Date: May 12 2012
Jiro Ono really did dream about sushi when he was a young man learning his craft in Tokyo after World War II. The restaurants in which he worked followed the rules established more than 100 years earlier. He wanted to experiment, but his superiors said there was nothing to be gained: everything had already been done.
Now, 65 years later, Ono is widely regarded as the world's best sushi chef. His restaurant, Sukiyabashi Jiro, has three Michelin stars but only 10 seats. It's a modest space in the bowels of the Ginza subway station. Aficionados come from other countries to eat there - if they can get in. It costs the equivalent of $300 for a meal, usually consisting of 20 pieces of sushi, each of which is handmade in front of the customer, either by Jiro himself or his elder son, Yoshikazu, the heir apparent.
There are no appetisers and everyone sits at the counter, watching the master moulding rice in his hands, then applying the fish on top, laying each completed piece on a shiny black platform for each customer in turn. Each piece looks incredibly fresh. I swear they seemed to move on the plate, as if breathing.
Even in these food-obsessed times, this would appear to be a specialised subject for a feature-length documentary. That would be true if the film were about sushi, but it's not. I learnt a fair bit about sushi, but a lot more about Japanese attitudes to life, work and family. I already knew something about how differently these concepts are interpreted by the Japanese, but the film gives us a privileged glimpse at one family. There is a glaring omission, though, because we never see Jiro's wife. She may have been reluctant to appear or predeceased her husband, but American filmmaker David Gelb does not explain, so there's an absence. That makes it even more of a film about men.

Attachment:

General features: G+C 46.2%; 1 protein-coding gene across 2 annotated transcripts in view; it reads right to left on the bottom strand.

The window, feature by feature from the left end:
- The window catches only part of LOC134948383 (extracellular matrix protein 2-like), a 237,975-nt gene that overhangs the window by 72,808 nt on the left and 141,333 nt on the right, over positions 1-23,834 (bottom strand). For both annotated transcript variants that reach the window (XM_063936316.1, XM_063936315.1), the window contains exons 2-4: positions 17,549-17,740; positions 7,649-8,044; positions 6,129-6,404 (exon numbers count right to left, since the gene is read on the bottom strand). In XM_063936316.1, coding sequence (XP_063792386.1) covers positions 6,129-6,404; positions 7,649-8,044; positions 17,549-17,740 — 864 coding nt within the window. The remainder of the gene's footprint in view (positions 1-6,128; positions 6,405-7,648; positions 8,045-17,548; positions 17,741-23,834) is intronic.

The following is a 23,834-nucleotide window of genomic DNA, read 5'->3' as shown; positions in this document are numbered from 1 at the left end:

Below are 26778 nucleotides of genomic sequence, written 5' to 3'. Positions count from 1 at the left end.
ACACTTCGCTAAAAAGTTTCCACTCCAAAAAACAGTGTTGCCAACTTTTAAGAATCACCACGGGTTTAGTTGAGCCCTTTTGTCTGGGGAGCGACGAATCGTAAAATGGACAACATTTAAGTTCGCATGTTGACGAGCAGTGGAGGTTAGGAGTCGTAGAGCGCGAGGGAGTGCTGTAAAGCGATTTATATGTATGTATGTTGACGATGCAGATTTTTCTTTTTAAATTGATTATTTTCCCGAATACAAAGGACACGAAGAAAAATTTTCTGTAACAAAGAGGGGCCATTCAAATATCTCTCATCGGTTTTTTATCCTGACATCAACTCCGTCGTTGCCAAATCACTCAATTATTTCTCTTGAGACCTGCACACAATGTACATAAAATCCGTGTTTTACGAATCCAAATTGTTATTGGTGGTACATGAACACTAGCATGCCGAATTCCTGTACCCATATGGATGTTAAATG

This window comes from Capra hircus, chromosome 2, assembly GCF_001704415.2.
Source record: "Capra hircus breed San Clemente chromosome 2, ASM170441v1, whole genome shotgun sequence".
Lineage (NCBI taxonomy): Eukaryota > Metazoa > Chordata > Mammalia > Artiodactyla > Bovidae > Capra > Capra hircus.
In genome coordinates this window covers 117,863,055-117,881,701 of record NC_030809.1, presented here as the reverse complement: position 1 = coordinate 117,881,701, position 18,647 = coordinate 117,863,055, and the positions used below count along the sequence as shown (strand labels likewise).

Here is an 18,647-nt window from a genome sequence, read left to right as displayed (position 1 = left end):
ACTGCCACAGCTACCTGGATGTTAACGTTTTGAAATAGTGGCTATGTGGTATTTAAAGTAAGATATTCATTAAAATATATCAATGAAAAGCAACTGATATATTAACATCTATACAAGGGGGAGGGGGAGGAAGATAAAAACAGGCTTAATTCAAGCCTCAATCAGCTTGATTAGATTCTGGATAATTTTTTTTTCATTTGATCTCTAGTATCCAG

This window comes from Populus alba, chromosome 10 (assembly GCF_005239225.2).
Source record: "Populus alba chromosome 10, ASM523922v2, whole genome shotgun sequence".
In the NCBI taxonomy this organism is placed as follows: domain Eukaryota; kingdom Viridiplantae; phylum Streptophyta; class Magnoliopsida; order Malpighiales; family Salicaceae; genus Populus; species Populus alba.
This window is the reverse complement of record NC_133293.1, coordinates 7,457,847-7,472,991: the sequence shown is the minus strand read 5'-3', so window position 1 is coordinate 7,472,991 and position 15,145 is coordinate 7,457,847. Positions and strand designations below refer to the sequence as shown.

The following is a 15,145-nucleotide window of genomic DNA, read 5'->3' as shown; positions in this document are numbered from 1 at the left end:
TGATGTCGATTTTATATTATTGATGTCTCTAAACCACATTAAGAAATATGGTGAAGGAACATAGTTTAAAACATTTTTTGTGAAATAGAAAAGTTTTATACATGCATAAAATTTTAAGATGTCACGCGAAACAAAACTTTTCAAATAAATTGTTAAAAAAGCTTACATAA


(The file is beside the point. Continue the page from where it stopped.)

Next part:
Jiro was 85, and still working long hours, when the film was made in 2010. For most of his life, he has risen before dawn to go to the fish market and returned home late in the evening. He laughs when he tells a story about his younger son, Takashi. As a toddler, on the rare occasion that he saw his father, he would run to his mother to say that there was a strange man in the house. Takashi now runs the second Jiro restaurant, where the food is cheaper, perhaps because it only has two Michelin stars. When he left, his father told him he had nowhere to return to. In other words, he had to make it work.
That left Takashi's elder brother, Yoshikazu, still under his father. He is already in his 50s, ready to take over, already in charge most of the time, but he would never dream of encouraging his father to retire. He has, in effect, been an apprentice since he was 19.
For Jiro, work is a spiritual path. ''You have to fall in love with your work … It is the key to being regarded honourably.'' There is a strong sense of ambition that does not go away, or relate to business. ''We don't care about money,'' he says. What he does care about is continuous improvement. ''I will continue to climb, to reach the top … No one knows where the top is.''
In fact, the film is partly about the complicated relationship between tradition and modernity in Japan. Jiro was a troubled child, virtually abandoned by his parents. His mastery doesn't come from following tradition. There's a revealing scene when he travels back to Hamamatsu, where he grew up. He talks to a group of schoolchildren, explaining that he was a bad kid. ''Always doing what you are told doesn't mean you will succeed in life,'' he says. That's why one of the apprentices has to knead the squid for 50 minutes every day and why they age a piece of large tuna for up to 10 days. Jiro found that it tastes better that way.
Another revealing aspect is that his suppliers are just as serious. At the famous Tsukiji fish market in Tokyo, Yoshikazu buys from specialised shops that won't sell to just anyone: the buyer has to have the right devotion to good fish. The man who grows Jiro's rice says he refused to sell his crop to the Hyatt in Tokyo. Not serious enough. I guess that guy dreams about rice.
JIRO DREAMS OF SUSHI
Directed by David Gelb
Rated G, 83 minutes
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